3 : 6 Ratio Simplifier | Free Online Simplifying Ratios – In this math video lesson on Simplifying Variable Expressions, I simplify b-3+6-2p. #simplify #algebraicexpressions #minutemathEvery Month we have a new GIVE…Simplify 3 6/9. Convert to an improper fraction. Tap for more steps… A mixed number is an addition of its whole and fractional parts. Add and . Tap for more steps… To write as a fraction with a common denominator, multiply by . Combine and . Combine the numerators over the common denominator.Simplify Calculator. Step 1: Enter the expression you want to simplify into the editor. The simplification calculator allows you to take a simple or complex expression and simplify and reduce the expression to it's simplest form. The calculator works for both numbers and expressions containing variables.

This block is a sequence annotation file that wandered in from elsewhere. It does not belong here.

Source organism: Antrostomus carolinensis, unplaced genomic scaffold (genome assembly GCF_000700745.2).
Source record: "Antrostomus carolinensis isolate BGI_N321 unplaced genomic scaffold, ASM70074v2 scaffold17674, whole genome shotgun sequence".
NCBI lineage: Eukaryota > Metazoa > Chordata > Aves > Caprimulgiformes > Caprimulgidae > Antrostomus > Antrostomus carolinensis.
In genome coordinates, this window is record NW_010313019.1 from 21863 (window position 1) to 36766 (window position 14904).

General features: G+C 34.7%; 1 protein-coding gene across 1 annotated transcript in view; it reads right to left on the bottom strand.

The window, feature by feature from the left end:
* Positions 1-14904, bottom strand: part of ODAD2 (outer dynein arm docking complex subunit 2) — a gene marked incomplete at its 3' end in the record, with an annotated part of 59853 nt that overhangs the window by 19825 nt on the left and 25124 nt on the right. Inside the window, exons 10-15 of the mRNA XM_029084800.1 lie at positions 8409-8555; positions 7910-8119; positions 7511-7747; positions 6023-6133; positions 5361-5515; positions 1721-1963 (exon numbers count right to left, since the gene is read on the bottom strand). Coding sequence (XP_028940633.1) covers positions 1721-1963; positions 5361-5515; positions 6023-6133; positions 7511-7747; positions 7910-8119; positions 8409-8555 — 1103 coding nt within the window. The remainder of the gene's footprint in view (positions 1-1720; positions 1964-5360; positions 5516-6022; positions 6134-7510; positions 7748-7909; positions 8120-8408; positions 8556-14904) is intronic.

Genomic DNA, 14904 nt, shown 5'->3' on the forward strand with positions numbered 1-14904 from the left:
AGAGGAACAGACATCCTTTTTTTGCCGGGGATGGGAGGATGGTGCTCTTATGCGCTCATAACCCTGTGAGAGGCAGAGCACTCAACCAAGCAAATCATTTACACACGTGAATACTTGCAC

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The Distributive Property In Arithmetic – Hi, I’m Rob.